Paul Athey and Stuart 'Jumbo' Yates', Halycon Order at Ryde Castle © Wendy Clapcott
In June 1967 the Beatles spectacular Seargeant Pepper's Lonely Hearts Club Band sat at number one in the UK album chart. Just as the Beatles had assigned many of the popular singers on the cusp of the sixties to obscurity with their Hamburg/Merseyside beat they now gave that the heave ho as well.
The fixing point for Isle of Wight Rock is July 14th, 1967. Zoot Money's Big Roll Band cease to exist, their gig at Clive Meddick's Disco Blue abandoned. Eight weeks later they return to the Island for probably the earliest gig of Dantalian's Chariot. Psychedelic theatre rock and then some from the showman extraordinaire of the British beat boom.
Zoot Money's mate Eric Burden had smitten by music from San Francisco. Burdon changed direction emerging with the classic San Franciscan Nights song hinging on the Grateful Dead/Jefferson Airplane influence rather than Otis Redding. Zoot Money took stock of the opposition before deciding to enter his psychedelic period. In England the Pink Floyd were putting light shows to music. The original 'Bag O' Nail' Raver' was unimpressed:
"I thought their light show was a joke. These guys were supposed to be art students and they had this lighting wired to the bass drum that went on every time it was hit." - Zoot Money
The Big Roll Band's pull in the clubs had always been solid largely due to their razor sharp musicianship allied to their leaders off-the-wall looner performances. Preparing to give audiences an electric theatre show they would never forget the band came off the road remerging in all white stage robes with a complete set of new tunes.
It was a bad business decision, if you are in business they tell you never to change a good thing. And that's what we did. We had ten weeks off the road and then ten glorious months. Everyone was expecting the old Zoot Money and they something very different. I created Zoot Money and I killed him. We wanted to bend people's minds. We put together a light show that was the best in Europe at the time. We had two big overheads burning oil which we lit and beamed lights into the audience.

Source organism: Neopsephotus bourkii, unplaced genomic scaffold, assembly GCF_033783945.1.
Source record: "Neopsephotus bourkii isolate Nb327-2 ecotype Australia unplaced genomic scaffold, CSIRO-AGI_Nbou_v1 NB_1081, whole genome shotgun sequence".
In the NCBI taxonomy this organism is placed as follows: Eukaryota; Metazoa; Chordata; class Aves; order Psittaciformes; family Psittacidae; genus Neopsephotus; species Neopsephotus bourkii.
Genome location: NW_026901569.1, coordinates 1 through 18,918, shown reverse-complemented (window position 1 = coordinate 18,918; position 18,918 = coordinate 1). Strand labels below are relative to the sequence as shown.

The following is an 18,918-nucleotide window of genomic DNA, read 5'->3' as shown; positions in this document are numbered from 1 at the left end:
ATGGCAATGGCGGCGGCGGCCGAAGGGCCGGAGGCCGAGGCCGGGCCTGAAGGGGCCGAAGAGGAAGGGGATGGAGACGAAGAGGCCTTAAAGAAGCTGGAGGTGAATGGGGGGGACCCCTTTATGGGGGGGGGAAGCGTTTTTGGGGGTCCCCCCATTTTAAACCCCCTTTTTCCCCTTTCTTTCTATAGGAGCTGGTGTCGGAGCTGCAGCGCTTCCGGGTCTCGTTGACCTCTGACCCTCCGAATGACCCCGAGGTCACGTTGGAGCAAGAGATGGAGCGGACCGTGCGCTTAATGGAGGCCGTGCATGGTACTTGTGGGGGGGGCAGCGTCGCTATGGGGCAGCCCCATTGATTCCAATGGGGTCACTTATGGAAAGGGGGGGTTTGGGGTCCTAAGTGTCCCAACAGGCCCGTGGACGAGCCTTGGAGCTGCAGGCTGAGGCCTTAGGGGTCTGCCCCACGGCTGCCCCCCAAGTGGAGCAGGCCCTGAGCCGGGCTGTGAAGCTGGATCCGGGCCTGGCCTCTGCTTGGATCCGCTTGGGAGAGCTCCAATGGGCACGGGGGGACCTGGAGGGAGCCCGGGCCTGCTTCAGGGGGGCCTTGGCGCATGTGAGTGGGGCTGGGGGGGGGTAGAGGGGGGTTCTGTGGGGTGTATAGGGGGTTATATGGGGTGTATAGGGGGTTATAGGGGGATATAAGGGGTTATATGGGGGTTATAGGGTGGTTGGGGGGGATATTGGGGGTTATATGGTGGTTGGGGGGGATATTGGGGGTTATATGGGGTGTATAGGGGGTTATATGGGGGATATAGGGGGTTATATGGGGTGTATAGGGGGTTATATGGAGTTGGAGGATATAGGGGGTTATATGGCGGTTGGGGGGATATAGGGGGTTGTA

Years later I met this guy who was now running his own computer company who told me he gave up taking acide after one of our performances. It totally freaked him.
Dantalian's Chariot tried to change audiences consciousness without drugs. True theatre is trying to change an audiences consciousness just ever so slightly." - Zoot Money
Zoot Money's Dantalian's Chariot returned to Clive Meddick's Big L Speakeasy on September 9th, 1967. Judge by Zoot's remarks on the band's formation this must have been an early outing for the band. If not the earliest.
If Zoot Money and the Big Roll Band in full flight had steamrollered the beat from Klooks Kleek to London's Flamingo Club then the psychedelic charge of Dantalian's Chariot shook the senses. After a night supporting the be-robed combo, that included Andy Summers later of Police, a local band called the Intruders promptly changed their name to Halcyon Order. Halcyon Order opened the first Foulk brothers festival at Godshill in 1968.
"I thought the name up, it was Halcyon not Halcyon because we wanted to be different." - Mick Wood's lead guitar Halcyon Order.
"We played ten songs by Cream and My White Bicycle by Tomorrow." - Paul Athey, drums Halcyon Order.
Halcyon Order's regular gig became the Ryde Castle. Earlier it had been the bopping, rocking temple to the beat of Johnny Vincent and the Shamrocks. Early in 1968 the Ryde Castle had taken on the first of two progressive blues cum psychedelic resident combos. During the summer of 1968, Halcyon Order were joined by Uriel a fledgling band lured from London.